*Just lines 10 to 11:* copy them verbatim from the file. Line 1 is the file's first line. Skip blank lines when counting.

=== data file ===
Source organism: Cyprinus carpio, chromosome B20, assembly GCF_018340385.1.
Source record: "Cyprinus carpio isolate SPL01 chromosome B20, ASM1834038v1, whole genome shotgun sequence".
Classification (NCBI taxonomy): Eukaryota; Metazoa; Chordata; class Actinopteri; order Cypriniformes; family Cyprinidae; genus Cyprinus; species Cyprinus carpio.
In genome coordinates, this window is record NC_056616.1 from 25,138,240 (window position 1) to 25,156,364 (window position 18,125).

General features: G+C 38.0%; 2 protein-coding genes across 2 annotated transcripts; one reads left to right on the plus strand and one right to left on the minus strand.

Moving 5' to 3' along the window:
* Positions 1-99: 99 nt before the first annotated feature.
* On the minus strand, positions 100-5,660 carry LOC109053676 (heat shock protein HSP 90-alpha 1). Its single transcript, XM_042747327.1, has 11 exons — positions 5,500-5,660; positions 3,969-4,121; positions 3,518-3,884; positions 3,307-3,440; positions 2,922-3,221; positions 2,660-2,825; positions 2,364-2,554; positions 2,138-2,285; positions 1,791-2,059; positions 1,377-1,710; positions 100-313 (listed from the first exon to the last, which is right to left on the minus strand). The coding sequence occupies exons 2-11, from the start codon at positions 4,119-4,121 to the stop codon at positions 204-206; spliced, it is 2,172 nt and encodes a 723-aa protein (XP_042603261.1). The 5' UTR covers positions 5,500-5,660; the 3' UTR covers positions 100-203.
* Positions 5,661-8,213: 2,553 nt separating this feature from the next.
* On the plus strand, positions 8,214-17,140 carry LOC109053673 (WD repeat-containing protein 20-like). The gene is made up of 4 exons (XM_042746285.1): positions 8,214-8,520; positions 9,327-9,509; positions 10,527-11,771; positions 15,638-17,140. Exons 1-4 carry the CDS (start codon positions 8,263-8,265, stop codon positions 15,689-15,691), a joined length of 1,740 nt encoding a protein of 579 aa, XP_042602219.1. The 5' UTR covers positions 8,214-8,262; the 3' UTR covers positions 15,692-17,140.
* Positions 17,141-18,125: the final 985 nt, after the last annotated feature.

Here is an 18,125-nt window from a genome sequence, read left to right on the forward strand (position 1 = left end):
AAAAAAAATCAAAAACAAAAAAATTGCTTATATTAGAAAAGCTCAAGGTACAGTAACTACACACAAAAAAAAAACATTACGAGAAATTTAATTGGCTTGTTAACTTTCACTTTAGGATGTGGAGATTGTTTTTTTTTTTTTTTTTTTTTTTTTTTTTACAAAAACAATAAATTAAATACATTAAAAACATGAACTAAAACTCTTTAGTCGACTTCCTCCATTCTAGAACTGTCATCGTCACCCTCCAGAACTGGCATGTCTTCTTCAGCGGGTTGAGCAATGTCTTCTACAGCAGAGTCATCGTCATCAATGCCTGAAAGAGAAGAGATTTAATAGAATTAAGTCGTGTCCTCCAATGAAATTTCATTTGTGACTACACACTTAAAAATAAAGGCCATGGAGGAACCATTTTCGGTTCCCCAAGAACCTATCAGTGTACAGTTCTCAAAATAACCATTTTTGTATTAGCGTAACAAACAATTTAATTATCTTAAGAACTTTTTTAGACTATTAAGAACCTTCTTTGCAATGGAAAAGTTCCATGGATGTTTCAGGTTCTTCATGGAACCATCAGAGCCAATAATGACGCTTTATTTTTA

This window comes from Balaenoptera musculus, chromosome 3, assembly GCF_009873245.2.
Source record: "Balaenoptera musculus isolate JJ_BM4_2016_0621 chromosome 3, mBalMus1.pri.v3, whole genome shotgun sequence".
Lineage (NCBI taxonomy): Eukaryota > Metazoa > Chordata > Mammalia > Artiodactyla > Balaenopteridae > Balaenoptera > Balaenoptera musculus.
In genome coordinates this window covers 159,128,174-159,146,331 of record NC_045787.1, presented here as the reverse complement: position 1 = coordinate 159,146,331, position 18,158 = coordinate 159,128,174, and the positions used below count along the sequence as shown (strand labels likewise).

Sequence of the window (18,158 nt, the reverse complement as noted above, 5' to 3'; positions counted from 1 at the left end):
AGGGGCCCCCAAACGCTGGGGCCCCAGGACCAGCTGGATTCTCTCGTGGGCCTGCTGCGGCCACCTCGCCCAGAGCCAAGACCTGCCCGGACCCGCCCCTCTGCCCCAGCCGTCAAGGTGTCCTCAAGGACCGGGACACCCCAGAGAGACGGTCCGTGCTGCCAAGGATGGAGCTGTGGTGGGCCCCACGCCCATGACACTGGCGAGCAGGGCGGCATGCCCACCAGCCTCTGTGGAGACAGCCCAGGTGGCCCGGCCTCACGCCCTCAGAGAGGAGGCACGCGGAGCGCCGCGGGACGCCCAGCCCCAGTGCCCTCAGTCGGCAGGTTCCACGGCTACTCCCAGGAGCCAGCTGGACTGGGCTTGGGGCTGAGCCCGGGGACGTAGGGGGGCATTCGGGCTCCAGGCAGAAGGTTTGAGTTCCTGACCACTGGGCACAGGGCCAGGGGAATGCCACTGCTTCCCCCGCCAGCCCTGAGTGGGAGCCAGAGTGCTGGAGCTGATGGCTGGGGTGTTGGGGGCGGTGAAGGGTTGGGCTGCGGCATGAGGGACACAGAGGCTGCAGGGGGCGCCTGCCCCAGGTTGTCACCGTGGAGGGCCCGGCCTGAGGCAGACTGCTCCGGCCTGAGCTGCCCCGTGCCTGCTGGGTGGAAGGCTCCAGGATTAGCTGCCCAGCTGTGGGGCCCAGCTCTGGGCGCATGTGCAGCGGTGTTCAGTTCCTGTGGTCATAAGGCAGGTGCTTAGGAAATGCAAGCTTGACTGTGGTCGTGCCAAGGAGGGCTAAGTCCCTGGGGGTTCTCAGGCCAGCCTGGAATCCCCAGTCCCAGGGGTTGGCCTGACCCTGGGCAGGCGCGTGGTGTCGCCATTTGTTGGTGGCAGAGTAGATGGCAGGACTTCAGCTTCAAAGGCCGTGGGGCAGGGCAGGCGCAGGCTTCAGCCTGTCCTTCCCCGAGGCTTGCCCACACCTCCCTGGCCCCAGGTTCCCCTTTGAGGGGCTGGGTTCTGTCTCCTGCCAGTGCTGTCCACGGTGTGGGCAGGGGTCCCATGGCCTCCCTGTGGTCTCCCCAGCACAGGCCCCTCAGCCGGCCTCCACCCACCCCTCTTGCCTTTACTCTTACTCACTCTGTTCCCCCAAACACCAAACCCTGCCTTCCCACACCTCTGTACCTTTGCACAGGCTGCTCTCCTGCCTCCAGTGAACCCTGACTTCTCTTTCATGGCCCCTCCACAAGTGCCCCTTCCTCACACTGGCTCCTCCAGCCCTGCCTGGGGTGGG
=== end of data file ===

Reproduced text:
* On the plus strand, positions 8,214-17,140 carry LOC109053673 (WD repeat-containing protein 20-like). The gene is made up of 4 exons (XM_042746285.1): positions 8,214-8,520; positions 9,327-9,509; positions 10,527-11,771; positions 15,638-17,140. Exons 1-4 carry the CDS (start codon positions 8,263-8,265, stop codon positions 15,689-15,691), a joined length of 1,740 nt encoding a protein of 579 aa, XP_042602219.1. The 5' UTR covers positions 8,214-8,262; the 3' UTR covers positions 15,692-17,140.
* Positions 17,141-18,125: the final 985 nt, after the last annotated feature.